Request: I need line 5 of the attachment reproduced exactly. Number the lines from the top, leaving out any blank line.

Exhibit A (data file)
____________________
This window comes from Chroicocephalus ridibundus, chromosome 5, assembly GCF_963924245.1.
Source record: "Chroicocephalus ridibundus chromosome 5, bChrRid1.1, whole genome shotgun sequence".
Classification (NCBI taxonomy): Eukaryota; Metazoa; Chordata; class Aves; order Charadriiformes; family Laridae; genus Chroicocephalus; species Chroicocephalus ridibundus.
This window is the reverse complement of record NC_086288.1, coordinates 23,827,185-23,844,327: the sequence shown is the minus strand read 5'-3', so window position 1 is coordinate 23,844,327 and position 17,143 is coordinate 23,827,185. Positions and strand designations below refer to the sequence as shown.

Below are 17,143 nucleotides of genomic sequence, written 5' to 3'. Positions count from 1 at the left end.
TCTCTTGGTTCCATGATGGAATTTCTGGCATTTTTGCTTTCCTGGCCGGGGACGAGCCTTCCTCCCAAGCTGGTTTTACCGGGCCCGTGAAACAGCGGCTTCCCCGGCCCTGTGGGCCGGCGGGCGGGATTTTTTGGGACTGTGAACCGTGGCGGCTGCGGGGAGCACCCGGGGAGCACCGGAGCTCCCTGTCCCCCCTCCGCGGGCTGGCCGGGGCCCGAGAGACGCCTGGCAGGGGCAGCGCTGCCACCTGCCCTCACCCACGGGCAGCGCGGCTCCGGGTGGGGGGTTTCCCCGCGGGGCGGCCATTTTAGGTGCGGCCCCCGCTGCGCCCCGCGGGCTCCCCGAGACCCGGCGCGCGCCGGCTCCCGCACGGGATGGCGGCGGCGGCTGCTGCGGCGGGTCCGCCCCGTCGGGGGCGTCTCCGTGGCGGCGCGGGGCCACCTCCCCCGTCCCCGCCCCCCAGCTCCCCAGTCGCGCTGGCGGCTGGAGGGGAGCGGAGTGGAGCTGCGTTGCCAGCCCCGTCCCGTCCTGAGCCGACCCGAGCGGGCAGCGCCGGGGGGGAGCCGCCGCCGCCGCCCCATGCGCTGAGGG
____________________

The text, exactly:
Below are 17,143 nucleotides of genomic sequence, written 5' to 3'. Positions count from 1 at the left end.